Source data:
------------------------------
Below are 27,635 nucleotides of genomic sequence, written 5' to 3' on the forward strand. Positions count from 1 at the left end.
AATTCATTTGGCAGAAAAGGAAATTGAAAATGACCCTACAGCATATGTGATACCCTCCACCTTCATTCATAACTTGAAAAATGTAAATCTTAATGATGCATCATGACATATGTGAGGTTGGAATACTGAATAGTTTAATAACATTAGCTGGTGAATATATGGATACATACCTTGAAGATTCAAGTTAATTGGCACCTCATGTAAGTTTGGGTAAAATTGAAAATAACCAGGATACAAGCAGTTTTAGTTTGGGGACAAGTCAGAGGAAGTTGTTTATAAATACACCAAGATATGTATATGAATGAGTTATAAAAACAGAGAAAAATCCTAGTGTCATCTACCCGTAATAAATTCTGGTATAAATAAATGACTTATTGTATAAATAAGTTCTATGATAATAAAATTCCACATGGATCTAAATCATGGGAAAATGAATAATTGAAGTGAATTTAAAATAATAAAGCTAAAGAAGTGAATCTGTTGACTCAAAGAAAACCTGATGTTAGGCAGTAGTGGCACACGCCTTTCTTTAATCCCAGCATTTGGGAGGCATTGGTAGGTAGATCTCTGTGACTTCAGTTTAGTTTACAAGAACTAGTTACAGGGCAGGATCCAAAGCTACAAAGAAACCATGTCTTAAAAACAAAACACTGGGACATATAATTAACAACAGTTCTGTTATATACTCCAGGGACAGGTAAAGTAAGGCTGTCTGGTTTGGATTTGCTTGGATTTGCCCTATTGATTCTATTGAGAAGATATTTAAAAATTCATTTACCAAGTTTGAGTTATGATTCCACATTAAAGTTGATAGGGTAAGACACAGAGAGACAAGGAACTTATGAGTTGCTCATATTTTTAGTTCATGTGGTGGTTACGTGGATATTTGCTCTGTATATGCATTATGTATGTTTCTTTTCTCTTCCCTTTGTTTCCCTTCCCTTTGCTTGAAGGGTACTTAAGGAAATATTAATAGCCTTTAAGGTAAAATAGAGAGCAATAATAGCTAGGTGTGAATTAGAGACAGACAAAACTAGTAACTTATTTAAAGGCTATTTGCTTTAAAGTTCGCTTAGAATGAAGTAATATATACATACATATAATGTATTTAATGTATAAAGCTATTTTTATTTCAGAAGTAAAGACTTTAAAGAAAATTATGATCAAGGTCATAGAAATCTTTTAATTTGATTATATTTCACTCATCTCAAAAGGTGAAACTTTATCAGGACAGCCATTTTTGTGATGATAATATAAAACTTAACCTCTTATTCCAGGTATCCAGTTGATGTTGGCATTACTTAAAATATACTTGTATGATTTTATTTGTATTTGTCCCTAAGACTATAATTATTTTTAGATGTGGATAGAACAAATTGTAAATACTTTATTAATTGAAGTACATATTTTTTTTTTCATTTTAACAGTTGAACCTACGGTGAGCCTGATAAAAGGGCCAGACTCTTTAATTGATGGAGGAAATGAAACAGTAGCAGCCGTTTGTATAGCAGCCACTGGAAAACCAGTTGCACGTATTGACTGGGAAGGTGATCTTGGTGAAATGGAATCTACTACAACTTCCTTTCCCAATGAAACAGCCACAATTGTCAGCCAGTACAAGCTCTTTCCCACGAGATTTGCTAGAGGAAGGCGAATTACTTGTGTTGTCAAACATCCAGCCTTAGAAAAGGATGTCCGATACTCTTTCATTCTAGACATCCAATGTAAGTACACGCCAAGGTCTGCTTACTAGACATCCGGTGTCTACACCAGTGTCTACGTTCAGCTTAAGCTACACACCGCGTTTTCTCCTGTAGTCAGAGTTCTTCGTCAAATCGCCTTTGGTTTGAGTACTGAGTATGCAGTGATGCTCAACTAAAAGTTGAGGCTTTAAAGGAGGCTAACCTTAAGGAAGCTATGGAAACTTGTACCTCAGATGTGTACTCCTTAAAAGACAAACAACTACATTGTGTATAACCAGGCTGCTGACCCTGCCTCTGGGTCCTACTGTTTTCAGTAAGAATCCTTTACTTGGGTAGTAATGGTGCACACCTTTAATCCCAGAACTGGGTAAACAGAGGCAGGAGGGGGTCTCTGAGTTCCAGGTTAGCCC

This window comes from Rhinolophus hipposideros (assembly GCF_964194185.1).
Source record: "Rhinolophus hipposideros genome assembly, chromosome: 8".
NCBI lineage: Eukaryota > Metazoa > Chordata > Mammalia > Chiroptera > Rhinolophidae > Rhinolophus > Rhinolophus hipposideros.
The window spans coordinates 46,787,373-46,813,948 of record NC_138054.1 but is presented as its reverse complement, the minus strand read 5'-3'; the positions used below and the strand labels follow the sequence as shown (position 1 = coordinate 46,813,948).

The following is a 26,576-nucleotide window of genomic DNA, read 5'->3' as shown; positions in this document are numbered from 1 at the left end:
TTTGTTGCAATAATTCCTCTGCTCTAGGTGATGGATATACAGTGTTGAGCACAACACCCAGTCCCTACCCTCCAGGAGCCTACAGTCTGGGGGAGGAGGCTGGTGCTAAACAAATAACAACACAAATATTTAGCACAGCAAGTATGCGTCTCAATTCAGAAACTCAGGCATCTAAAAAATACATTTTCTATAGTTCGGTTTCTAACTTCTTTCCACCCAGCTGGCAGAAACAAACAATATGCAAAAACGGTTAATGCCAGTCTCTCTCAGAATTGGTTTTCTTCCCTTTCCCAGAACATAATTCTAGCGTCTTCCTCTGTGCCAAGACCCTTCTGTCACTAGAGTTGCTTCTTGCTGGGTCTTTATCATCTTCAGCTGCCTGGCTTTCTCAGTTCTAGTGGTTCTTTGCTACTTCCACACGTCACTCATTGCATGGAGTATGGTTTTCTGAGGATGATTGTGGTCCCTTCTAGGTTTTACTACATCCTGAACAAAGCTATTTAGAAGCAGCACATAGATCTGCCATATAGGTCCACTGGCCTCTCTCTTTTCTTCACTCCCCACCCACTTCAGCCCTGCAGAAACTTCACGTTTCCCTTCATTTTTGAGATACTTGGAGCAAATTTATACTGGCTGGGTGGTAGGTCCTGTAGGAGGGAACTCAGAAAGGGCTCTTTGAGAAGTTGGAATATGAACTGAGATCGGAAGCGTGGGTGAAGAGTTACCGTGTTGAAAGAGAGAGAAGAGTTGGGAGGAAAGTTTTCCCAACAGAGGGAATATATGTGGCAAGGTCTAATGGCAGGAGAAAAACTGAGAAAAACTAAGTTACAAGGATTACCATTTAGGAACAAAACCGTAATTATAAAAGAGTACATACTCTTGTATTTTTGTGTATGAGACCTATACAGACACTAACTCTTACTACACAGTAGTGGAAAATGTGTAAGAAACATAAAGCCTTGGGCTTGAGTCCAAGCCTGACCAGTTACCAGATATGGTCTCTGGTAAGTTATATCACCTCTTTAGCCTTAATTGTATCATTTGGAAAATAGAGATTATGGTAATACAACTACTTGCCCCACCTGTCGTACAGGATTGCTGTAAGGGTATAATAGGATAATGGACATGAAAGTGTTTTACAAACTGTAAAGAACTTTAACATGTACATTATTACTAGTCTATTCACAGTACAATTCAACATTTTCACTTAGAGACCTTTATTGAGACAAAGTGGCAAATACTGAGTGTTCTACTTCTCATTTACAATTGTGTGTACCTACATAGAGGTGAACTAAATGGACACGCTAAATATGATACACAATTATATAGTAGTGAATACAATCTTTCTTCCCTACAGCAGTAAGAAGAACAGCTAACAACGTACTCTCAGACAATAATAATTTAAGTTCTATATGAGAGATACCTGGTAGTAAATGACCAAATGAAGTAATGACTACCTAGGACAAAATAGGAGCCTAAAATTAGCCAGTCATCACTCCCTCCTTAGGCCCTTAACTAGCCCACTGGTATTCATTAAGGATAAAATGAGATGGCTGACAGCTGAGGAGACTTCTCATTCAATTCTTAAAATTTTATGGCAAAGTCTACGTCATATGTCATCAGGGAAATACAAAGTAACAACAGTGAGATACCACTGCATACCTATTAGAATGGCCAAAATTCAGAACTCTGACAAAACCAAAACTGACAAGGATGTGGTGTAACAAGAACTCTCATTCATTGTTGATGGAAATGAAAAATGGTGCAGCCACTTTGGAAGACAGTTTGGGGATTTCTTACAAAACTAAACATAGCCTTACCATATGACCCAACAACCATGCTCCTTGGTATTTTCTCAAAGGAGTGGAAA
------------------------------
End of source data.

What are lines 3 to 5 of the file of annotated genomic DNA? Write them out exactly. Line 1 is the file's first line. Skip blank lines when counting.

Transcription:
This window comes from Rhinolophus hipposideros (assembly GCF_964194185.1).
Source record: "Rhinolophus hipposideros genome assembly, chromosome: 8".
NCBI lineage: Eukaryota > Metazoa > Chordata > Mammalia > Chiroptera > Rhinolophidae > Rhinolophus > Rhinolophus hipposideros.